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savage

[sav-ij] /ˈsæv ɪdʒ/
adjective
1.
fierce, ferocious, or cruel; untamed:
savage beasts.
2.
uncivilized; barbarous:
savage tribes.
3.
enraged or furiously angry, as a person.
4.
unpolished; rude:
savage manners.
5.
wild or rugged, as country or scenery:
savage wilderness.
6.
Archaic. uncultivated; growing wild.
noun
7.
an uncivilized human being.
8.
a fierce, brutal, or cruel person.
9.
a rude, boorish person.
10.
a member of a preliterate society.
verb (used with object), savaged, savaging.
11.
to assault and maul by biting, rending, goring, etc.; tear at or mutilate:
numerous sheep savaged by dogs.
12.
to attack or criticize thoroughly or remorselessly; excoriate:
a play savaged by the critics.
Origin of savage
1250-1300
1250-1300; Middle English savage, sauvage (adj.) < Middle French sauvage, salvage < Medieval Latin salvāticus, for Latin silvāticus, equivalent to silv(a) woods + -āticus adj. suffix
Related forms
savagely, adverb
savageness, noun
half-savage, adjective
half-savagely, adverb
presavage, adjective
quasi-savage, adjective
quasi-savagely, adverb
semisavage, adjective
semisavage, noun
unsavage, adjective
unsavagely, adverb
unsavageness, noun
Synonyms
1. wild, feral, fell; bloodthirsty. See cruel. 2. wild. 3. infuriated. 5. rough, uncultivated. 9. churl, oaf.
Antonyms
1. mild. 2, 4. cultured. 5. cultivated.
Dictionary.com Unabridged
Based on the Random House Dictionary, © Random House, Inc. 2015.
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Examples from the Web for savagely
Contemporary Examples
Historical Examples
  • He shook his fist at them savagely, then disappeared like a flash into the woods.

    The Boy Land Boomer Ralph Bonehill
  • "I am not looking after pretty women this voyage," said Morris, savagely.

  • "I will not go to this dinner," he said to himself, savagely, as he walked quickly up and down his room.

    To Leeward F. Marion Crawford
  • The unknown, lurking in the midst of the sticks and moss, was savagely clutching him by the nose.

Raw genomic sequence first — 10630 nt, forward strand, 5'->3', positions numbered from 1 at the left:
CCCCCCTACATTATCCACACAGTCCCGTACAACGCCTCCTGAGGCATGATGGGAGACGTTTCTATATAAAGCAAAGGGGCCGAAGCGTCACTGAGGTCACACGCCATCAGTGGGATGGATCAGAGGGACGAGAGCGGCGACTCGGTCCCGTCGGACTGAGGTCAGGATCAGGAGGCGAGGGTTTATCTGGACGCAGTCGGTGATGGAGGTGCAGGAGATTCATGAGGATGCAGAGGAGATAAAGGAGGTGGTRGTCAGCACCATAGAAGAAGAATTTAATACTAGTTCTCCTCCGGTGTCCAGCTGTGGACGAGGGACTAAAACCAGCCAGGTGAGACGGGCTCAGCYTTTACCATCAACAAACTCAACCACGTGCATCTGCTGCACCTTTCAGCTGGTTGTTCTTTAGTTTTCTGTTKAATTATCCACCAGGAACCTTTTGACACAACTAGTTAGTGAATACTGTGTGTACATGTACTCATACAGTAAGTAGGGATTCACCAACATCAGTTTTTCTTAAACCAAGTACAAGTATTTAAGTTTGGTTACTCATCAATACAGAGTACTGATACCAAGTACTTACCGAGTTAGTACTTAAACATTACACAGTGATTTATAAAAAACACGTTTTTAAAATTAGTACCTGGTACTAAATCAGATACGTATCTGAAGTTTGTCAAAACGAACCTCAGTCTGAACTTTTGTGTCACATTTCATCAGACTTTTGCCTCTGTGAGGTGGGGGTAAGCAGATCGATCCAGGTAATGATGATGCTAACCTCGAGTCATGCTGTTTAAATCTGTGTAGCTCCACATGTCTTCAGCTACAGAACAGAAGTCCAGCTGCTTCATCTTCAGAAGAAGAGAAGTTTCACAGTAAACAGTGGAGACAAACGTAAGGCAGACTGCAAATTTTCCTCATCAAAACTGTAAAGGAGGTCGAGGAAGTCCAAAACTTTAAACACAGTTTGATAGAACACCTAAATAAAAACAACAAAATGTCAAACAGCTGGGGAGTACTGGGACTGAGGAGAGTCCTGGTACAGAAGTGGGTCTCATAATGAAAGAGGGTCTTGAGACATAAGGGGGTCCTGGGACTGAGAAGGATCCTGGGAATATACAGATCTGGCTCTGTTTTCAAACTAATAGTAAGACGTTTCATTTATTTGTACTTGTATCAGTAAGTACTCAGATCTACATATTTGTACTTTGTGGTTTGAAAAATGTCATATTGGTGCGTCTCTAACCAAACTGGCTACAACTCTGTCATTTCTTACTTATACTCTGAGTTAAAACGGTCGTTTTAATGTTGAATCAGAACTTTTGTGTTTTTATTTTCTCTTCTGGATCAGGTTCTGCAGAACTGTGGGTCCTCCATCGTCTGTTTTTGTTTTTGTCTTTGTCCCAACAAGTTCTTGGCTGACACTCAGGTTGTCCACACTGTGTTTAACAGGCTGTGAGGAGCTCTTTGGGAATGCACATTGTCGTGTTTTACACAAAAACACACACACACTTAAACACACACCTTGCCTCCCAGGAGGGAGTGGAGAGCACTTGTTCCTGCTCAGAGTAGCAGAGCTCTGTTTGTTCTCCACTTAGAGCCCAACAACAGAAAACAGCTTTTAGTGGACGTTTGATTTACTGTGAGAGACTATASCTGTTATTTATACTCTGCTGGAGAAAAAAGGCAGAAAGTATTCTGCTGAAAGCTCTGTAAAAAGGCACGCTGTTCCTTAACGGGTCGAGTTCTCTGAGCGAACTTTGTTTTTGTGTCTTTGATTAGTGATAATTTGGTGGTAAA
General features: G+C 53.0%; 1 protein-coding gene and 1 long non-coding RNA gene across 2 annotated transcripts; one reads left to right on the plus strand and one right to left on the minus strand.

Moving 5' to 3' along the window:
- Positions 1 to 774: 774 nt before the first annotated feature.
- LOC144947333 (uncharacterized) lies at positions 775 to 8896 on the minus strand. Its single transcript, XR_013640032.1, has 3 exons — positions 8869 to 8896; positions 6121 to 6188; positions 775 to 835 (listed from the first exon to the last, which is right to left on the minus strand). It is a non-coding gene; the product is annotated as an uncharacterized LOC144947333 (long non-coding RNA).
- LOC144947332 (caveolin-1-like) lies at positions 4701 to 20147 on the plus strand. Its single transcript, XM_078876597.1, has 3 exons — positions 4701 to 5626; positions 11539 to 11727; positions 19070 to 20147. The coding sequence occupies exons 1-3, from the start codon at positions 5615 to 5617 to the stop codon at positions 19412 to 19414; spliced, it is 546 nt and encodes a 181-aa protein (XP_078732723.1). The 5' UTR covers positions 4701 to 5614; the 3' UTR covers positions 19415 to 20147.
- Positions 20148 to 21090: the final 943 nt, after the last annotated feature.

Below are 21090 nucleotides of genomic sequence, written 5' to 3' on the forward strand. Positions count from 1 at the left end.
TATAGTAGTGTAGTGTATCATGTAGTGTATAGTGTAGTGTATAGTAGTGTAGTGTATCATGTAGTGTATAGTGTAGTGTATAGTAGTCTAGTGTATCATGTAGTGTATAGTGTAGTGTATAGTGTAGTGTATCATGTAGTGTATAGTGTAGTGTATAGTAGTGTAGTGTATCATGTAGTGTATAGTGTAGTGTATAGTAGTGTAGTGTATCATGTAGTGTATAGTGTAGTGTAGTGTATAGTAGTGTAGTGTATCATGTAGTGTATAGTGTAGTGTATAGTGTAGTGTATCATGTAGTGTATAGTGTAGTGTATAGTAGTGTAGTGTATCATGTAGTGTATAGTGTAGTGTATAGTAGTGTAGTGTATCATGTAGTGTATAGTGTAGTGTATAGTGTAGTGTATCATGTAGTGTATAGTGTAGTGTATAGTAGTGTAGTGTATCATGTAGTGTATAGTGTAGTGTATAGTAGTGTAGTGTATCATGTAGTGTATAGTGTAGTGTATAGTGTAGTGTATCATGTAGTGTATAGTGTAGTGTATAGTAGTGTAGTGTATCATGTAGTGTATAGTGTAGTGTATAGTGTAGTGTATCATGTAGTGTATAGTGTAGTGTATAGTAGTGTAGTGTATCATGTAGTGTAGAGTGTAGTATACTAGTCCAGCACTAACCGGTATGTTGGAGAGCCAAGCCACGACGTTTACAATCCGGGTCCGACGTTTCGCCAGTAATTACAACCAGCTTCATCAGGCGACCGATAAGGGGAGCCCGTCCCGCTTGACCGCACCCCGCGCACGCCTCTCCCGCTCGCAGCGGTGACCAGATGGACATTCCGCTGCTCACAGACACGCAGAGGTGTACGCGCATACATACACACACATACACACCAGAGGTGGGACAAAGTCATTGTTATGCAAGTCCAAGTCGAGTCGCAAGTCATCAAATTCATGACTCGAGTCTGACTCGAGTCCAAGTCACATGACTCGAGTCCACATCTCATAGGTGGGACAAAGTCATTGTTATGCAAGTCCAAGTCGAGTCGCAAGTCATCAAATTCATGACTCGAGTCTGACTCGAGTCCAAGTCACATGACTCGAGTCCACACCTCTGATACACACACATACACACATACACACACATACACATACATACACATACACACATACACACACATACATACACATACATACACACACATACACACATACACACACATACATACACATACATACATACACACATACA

White Fang Jack London
  • "We have no time for tomfoolery," said the Secretary, breaking in savagely.

    The Man Who Was Thursday G. K. Chesterton
British Dictionary definitions for savagely

savage

/ˈsævɪdʒ/
adjective
1.
wild; untamed: savage beasts of the jungle
2.
ferocious in temper; vicious: a savage dog
3.
uncivilized; crude: savage behaviour
4.
(of peoples) nonliterate or primitive: a savage tribe
5.
(of terrain) rugged and uncultivated
6.
(obsolete) far from human habitation
noun
7.
a member of a nonliterate society, esp one regarded as primitive
8.
a crude or uncivilized person
9.
a fierce or vicious person or animal
verb (transitive)
10.
to criticize violently
11.
to attack ferociously and wound: the dog savaged the child
Derived Forms
savagedom, noun
savagely, adverb
savageness, noun
Word Origin
C13: from Old French sauvage, from Latin silvāticus belonging to a wood, from silva a wood

Savage

/ˈsævɪdʒ/
noun
1.
Michael Joseph. 1872-1940, New Zealand statesman; prime minister of New Zealand (1935-40)
Collins English Dictionary - Complete & Unabridged 2012 Digital Edition
© William Collins Sons & Co. Ltd. 1979, 1986 © HarperCollins
Publishers 1998, 2000, 2003, 2005, 2006, 2007, 2009, 2012
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Word Origin and History for savagely
adv.

c.1400; see savage (adj.) + -ly (2).

savage

adj.

mid-13c., "fierce, ferocious;" c.1300, "wild, undomesticated, untamed" (of animals and places), from Old French sauvage, salvage "wild, savage, untamed, strange, pagan," from Late Latin salvaticus, alteration of silvaticus "wild," literally "of the woods," from silva "forest, grove" (see sylvan). Of persons, the meaning "reckless, ungovernable" is attested from c.1400, earlier in sense "indomitable, valiant" (c.1300).

n.

"wild person," c.1400, from savage (adj.).

v.

"to tear with the teeth, maul," 1880, from savage (adj.). Earlier "to act the savage" (1560s). Related: Savaged; savaging.

Online Etymology Dictionary, © 2010 Douglas Harper
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Slang definitions & phrases for savagely

savage

noun

A young police officer eager to make arrests (1940s+ Police)

The Dictionary of American Slang, Fourth Edition by Barbara Ann Kipfer, PhD. and Robert L. Chapman, Ph.D.
Copyright (C) 2007 by HarperCollins Publishers.
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